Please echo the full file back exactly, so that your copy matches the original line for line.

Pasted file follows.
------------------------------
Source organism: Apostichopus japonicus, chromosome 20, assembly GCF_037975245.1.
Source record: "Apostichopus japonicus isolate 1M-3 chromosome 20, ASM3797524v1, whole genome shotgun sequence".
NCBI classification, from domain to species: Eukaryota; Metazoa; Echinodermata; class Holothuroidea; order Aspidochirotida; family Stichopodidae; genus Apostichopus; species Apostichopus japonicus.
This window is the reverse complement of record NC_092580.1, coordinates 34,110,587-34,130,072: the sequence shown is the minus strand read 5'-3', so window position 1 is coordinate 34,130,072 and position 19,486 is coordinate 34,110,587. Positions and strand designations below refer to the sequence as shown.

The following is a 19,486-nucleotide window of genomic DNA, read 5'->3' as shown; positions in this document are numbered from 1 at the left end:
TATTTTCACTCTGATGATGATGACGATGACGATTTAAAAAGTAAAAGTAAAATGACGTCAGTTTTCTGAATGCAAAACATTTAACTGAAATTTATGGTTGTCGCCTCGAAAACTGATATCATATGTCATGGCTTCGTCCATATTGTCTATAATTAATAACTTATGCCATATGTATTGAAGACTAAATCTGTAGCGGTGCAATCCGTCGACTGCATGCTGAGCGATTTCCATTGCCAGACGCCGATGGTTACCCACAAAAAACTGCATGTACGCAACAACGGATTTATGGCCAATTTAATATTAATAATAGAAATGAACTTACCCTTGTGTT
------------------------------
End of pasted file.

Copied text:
Source organism: Apostichopus japonicus, chromosome 20, assembly GCF_037975245.1.
Source record: "Apostichopus japonicus isolate 1M-3 chromosome 20, ASM3797524v1, whole genome shotgun sequence".
NCBI classification, from domain to species: Eukaryota; Metazoa; Echinodermata; class Holothuroidea; order Aspidochirotida; family Stichopodidae; genus Apostichopus; species Apostichopus japonicus.
This window is the reverse complement of record NC_092580.1, coordinates 34,110,587-34,130,072: the sequence shown is the minus strand read 5'-3', so window position 1 is coordinate 34,130,072 and position 19,486 is coordinate 34,110,587. Positions and strand designations below refer to the sequence as shown.

The following is a 19,486-nucleotide window of genomic DNA, read 5'->3' as shown; positions in this document are numbered from 1 at the left end:
TATTTTCACTCTGATGATGATGACGATGACGATTTAAAAAGTAAAAGTAAAATGACGTCAGTTTTCTGAATGCAAAACATTTAACTGAAATTTATGGTTGTCGCCTCGAAAACTGATATCATATGTCATGGCTTCGTCCATATTGTCTATAATTAATAACTTATGCCATATGTATTGAAGACTAAATCTGTAGCGGTGCAATCCGTCGACTGCATGCTGAGCGATTTCCATTGCCAGACGCCGATGGTTACCCACAAAAAACTGCATGTACGCAACAACGGATTTATGGCCAATTTAATATTAATAATAGAAATGAACTTACCCTTGTGTT